Quincy Porter

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Quincy Porter

Quincy Porter (February 7, 1897 – November 12, 1966) was an American composer and teacher of classical music.

Born in New Haven, Connecticut, he went to Yale University where his teachers included Horatio Parker and David Stanley Smith. Porter received two awards while studying music at Yale: the Osborne Prize for Fugue, and the Steinert Prize for orchestral composition. He performed the winning composition, a violin concerto, at graduation. Porter earned two degrees at Yale, an A.B. from Yale College and a Mus. B from the music school.

After graduation he spent a year in Paris, studying at Schola Cantorum, then went to New York where he studied with Ernest Bloch and Vincent d'Indy. In 1923 Porter joined the faculty of the Cleveland Institute of Music where he was later appointed head of the Theory Department. He remained there until 1928 when he resigned to focus on composition. Returning to Paris on a Guggenheim Fellowship Porter began composing in earnest. During his 3 years in Paris he composed Blues Lointains (1928), the Suite for Viola Alone (1930), his 3rd String Quartet (1930), 4th String Quartet (1931), his 2nd Violin Sonata (1929), and his Piano Sonata (1930).

In 1931 Porter returned to the United States, first rejoining the faculty at the Cleveland Institute of Music, then teaching at Vassar, where he was appointed a professor in 1932. In 1954, Porter's 1953 Concerto Concertante, a concerto for two pianos and orchestra, was awarded the Pulitzer Prize for Music. Tawa calls the piece, "affectively compelling, orchestrally luminous, and contrapuntally active"; cooperative rather than competitive.[1] In 1938 later Porter became dean (1938–42) and then director (1942–46) of the New England Conservatory of Music, and in 1946 returned to Yale, as professor, to teach until 1965. Porter also served, from 1958 until his death, as chairman of the board of directors of the American Music Center, which he had founded with Howard Hanson and Aaron Copland in 1939. He died in Bethany, Connecticut.

He wrote a substantial amount in the "absolute (established) forms", including nine string quartets (1923–1953), several concertos (including one for harpsichord, one for viola, and one for two pianos, the latter work receiving the 1954 Pulitzer Prize for Music), and two symphonies. His later music—while tonal—is harmonically acerbic and dissonant.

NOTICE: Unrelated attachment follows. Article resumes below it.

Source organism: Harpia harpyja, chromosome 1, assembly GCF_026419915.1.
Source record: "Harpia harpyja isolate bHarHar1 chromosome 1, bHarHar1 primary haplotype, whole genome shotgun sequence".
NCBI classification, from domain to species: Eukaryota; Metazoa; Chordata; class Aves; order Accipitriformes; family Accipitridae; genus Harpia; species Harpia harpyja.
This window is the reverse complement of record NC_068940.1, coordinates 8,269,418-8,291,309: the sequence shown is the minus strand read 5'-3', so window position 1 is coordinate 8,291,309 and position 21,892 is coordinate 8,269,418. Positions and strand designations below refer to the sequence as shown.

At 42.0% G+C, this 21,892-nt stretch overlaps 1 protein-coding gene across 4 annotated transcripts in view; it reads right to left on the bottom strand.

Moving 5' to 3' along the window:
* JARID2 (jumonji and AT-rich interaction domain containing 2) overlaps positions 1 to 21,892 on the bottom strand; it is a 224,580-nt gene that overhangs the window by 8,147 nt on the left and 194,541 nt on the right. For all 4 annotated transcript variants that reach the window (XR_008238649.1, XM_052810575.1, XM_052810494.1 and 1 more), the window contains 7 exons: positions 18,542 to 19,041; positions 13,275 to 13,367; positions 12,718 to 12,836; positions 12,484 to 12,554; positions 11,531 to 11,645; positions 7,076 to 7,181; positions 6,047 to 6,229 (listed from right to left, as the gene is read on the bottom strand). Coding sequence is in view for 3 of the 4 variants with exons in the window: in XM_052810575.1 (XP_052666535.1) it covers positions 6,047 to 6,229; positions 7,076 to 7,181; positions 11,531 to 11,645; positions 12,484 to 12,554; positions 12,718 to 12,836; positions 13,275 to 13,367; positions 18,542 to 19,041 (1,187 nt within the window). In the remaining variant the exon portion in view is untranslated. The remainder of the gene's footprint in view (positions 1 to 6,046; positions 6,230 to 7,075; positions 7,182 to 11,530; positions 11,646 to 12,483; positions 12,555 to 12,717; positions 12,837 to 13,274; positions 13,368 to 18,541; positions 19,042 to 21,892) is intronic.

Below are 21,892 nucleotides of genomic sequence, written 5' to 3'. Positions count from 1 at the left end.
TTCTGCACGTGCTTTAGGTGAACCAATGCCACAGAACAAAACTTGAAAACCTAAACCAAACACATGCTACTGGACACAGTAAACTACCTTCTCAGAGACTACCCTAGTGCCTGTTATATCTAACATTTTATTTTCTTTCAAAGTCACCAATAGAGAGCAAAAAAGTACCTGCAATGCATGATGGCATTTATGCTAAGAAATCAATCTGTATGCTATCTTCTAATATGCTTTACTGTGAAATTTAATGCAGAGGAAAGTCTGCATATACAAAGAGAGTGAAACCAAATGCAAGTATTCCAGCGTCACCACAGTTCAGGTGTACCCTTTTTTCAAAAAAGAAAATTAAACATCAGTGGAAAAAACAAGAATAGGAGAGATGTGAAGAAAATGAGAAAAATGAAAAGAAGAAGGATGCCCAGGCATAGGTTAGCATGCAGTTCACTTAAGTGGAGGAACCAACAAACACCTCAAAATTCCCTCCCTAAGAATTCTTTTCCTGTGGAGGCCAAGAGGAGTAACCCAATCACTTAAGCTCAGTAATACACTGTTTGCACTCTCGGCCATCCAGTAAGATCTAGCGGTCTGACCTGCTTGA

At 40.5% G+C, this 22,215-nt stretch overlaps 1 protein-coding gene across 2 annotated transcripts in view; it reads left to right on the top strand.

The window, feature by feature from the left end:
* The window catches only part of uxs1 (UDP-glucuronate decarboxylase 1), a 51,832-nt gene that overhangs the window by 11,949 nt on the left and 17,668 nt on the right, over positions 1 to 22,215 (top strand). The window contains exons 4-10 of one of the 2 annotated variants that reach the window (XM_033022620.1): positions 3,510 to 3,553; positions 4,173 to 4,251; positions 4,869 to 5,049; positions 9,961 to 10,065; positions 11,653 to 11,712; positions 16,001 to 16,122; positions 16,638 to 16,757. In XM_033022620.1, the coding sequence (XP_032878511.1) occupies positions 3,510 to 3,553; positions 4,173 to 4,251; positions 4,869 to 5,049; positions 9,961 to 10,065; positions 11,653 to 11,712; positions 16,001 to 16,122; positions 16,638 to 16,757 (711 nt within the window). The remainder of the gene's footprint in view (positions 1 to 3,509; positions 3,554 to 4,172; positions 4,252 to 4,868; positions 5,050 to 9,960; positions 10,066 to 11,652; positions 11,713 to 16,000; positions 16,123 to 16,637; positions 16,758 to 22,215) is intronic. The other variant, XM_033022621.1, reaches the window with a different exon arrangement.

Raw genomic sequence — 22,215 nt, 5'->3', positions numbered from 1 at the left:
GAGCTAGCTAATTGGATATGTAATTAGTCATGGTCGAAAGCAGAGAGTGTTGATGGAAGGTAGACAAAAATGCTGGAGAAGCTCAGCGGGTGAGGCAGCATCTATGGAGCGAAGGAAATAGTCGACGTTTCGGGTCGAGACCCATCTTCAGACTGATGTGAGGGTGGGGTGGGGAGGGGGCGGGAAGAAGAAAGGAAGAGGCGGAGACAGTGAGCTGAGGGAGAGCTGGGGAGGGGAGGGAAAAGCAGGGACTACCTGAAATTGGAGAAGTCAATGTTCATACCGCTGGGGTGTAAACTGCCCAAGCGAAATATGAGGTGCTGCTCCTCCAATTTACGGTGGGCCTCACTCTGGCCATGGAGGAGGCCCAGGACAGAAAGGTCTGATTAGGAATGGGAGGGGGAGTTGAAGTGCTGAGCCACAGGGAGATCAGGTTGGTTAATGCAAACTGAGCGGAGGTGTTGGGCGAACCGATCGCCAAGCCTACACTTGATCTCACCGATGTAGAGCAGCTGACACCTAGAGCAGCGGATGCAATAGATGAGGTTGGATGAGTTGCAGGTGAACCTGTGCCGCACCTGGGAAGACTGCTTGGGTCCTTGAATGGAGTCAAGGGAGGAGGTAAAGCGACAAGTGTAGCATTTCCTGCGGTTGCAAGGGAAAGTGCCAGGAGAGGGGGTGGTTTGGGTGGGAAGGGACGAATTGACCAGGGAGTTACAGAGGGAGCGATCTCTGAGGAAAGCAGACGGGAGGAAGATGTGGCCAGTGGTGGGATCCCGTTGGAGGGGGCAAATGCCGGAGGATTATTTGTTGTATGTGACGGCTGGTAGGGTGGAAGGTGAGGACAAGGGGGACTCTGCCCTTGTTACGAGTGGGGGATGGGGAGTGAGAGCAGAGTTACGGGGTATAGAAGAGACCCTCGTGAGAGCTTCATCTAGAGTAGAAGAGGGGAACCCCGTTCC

Selected works[edit]

  • Symphonies
    • Symphony no. 1, 1934
    • Symphony no. 2, 1962[2]
  • Other orchestral
    • Ukrainian suite, 1925[3]
    • Dance in Three-Time, 1937
    • Music for Strings, 1941
    • New England Episodes, 1958[2]
  • Concertos
    • Concerto concertante, for two pianos and orchestra, 1953[2] ([1][dead link])
    • Harpsichord concerto, 1959[2]
    • Viola concerto, 1948[2]
    • Fantasy on a Pastoral Theme for Organ and Strings, 1943
    • Concerto for Wind Orchestra, 1959
  • Chamber music
    • Nine string quartets from 1922-3 (no. 1 in E minor),[4] 1925,[3] 1930,[3] 1931,[3] 1935,[3] 1937,[3] 1943,[2] 1950,[2] 1958[2])
    • Piano Quintet, 1927[3]
    • Quintet for harpsichord and strings, 1961[4]
    • Oboe quintet (Elegiac), 1966[2]
    • Clarinet quintet, 1929[3]
    • Two violin sonatas (1926,[3] 1929; second recorded in the 1950s and more recently, 1st given its premiere recording in the late 1990s) (also an early sonata from 1919 has been recorded)
    • Suite for viola alone, 1930[3]
    • Piano sonata (1930)[3]
    • Sonata for horn and piano, 1946[4]
    • Sextet on a Slavic folk-theme, 1947[4]
    • Blues Lointains for flute and piano (1928)[4]

Books[edit]

  • Porter, Quincy. Study of sixteenth century counterpoint, based on the works of Orlando di Lasso. Boston: Loomis. 3rd ed. pub. around 1948.

Notes[edit]

  1. ^ Tawa (2001), p.320.
  2. ^ a b c d e f g h i Tawa, p. 320.
  3. ^ a b c d e f g h i j k Tawa, p. 319.
  4. ^ a b c d e Porter Papers at Gilmore Collection

References[edit]

External links[edit]

General Reference[edit]

Recordings[edit]